An elderly woman driver who killed a motorcyclist in a head-on crash after she drove on the wrong side of the road when she got LOST has been spared jail.
Tragic dad-of-four Ian Massey, 51, was on his way to a festive family gathering when Jennifer Arnott, 78, ploughed her Rover Mini into his Suzuki bike at 40mph.
A court heard the pensioner had pulled into a gateway to look at a map because she was lost but then accidentally turned back onto the A5 in the wrong direction.
Despite the best efforts of paramedics, popular maintenance engineer Ian Massey, 51, was pronounced dead at the scene in Bittesby, Leics.
Arnott, of Moreton-in-Marsh, Glos., pleaded guilty to causing the death of Mr Massey by driving her Rover Mini dangerously when she appeared at Leicester Crown Court.
But she was spared jail when she was handed a two-year prison sentence, suspended for two years on Monday (24/10).
The court heard her driving licence had already been revoked after the fatal smash and she is unlikely to ever drive again.
Sentencing Arnott, Judge Ebraham Mooncey said: “It’s a very tragic case. We are without Mr Massey who, by all accounts, was a very valuable member of society.
“He seemed to be hugely popular with all who met him, with a heart of gold and touched many people’s lives.
“His early departure from this world has had an enormous impact on many people and there’s nothing we can say or do to bring him back.”
The judge said Arnott’s actions were rightly described as a “catastrophic error of judgement”.
He added: “Your remorse is huge and you’ll struggle to live with this for the rest of your days.”
But Judge Mooncey said that with her failing health there was “little to be gained” by sending her to prison where she would “end up in the hospital wing”.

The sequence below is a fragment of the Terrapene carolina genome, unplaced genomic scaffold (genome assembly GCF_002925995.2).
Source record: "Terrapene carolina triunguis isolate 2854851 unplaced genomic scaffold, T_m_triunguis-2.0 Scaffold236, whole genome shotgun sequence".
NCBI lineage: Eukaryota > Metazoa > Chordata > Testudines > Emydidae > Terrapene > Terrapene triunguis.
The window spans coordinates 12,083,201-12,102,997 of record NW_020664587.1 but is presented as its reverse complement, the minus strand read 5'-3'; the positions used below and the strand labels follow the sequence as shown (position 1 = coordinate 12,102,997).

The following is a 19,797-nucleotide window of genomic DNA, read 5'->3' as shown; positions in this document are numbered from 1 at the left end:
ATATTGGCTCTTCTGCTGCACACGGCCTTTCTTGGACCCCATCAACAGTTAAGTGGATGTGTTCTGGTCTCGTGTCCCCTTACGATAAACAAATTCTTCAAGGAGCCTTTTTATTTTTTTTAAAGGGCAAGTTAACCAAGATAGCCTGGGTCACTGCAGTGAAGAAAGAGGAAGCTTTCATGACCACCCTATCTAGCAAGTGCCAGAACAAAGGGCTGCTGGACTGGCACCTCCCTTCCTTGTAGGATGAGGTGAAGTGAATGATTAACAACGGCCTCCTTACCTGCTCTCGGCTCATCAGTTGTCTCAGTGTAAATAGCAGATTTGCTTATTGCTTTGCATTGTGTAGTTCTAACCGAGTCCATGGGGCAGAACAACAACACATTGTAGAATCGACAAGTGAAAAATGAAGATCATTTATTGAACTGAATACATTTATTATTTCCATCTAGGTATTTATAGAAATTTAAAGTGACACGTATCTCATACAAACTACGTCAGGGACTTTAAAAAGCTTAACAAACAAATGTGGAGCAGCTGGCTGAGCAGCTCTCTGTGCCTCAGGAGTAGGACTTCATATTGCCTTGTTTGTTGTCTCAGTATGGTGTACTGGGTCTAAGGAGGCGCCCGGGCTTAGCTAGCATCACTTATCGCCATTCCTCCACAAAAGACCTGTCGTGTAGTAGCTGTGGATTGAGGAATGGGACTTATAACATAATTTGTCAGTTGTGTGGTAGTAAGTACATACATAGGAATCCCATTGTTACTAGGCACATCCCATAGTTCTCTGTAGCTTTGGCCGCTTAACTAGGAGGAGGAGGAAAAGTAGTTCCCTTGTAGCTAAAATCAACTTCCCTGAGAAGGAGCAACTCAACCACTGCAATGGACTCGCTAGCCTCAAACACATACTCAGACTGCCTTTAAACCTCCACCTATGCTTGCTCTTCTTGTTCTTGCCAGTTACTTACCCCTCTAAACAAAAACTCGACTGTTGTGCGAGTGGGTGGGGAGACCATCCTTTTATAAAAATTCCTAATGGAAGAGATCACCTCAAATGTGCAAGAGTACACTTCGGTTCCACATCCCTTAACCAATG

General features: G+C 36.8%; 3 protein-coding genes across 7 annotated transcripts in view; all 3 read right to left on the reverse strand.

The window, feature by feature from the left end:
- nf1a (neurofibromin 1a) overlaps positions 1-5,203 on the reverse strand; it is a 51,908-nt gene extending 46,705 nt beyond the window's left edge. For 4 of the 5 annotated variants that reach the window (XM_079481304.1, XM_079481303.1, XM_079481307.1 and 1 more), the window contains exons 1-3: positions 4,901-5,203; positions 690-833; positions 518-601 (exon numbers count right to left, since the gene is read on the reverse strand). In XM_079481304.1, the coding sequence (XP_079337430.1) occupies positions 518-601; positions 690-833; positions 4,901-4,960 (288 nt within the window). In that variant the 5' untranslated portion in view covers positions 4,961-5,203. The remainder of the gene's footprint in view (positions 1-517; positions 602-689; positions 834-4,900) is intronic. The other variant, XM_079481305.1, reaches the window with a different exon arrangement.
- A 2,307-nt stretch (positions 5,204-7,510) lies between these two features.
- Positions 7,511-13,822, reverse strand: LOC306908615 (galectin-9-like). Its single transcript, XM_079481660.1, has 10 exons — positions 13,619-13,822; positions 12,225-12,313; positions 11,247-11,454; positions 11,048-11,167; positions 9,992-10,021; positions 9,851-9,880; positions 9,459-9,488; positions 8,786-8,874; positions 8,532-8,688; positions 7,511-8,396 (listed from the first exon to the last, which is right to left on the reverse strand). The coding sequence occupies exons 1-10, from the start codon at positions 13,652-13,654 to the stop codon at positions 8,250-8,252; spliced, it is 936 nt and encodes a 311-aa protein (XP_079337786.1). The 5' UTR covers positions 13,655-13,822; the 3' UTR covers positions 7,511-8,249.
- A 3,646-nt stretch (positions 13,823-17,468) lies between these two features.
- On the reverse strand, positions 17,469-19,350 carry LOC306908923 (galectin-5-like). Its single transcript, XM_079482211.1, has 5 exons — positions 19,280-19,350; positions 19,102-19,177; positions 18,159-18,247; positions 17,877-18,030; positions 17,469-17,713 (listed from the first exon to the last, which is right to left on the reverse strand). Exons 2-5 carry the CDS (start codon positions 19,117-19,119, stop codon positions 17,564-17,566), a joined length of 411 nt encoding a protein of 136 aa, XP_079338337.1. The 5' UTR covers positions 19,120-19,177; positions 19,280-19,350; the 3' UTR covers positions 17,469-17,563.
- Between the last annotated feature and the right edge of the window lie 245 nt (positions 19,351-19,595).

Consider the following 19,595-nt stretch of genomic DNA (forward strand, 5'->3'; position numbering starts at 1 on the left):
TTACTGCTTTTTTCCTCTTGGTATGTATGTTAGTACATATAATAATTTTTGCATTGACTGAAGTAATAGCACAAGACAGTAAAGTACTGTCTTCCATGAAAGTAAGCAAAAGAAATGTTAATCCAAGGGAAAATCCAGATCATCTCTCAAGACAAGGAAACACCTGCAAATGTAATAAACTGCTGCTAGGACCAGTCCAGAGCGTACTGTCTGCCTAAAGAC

The court heard Mr Massey was on his way to a festive family party on his motorbike when Arnott ploughed into him at 6.15pm on December 29 last year.
Prosecutor Stephen Kemp said the pensioner had spent Christmas with her sister in Northumbria but got lost on the way home.
She pulled into a gateway off the A5 to check directions but turned in the wrong direction when she went back onto the dual carriageway.
Arnott was cut free from the wreckage of her Mini and treated for minor injuries in hospital.
The OAP repeatedly and tearfully expressed concern about whether Mr Massey had suffered and was sectioned due to her mental health for 28 days after the crash.
Mr Kemp said experienced biker Mr Massey had overtaken a lorry and a car in the correct direction before the collision and was riding his Suzuki “perfectly properly”.
The court heard that before he died the granddad-of-five, who had four daughters, had been looking forward to celebrating his silver wedding anniversary in September this year.
His heartbroken wife Sarah, who has fostered 30 children over the years with Mr Massey, sat in the public gallery with other family members.
In an emotional vicitm impact statement, she described the whole family’s “utter devastation” by the loss of their “rock”.
Mrs Massey added: “My husband and soulmate has gone, he was my everything.
“I have the most consuming and gut-wrenching feeling of being robbed.
“As a family we miss him very much, he was our hugger, adviser, helper and cheerer-upper – he was so much to so many people.”
Lloyd Jenkins, defending, said Arnott had an “exemplary” driving history since 1974 and had no previous convictions.
He added: “She worked as an NHS nurse for 45 years and it’s a great irony she saved lives for a living, caring for and nurturing people.
“It was a brief error that’s resulted in this horror.
“She missed her intended route and found herself lost, flustered, disorientated and confused, it was dark.
“The signage was poor where she turned right – with no road markings – and she rejoined the A5 incorrectly.
“She turned right into the fast lane of the carriageway on the wrong side of the road travelling for 0.4 miles at about 40mph.”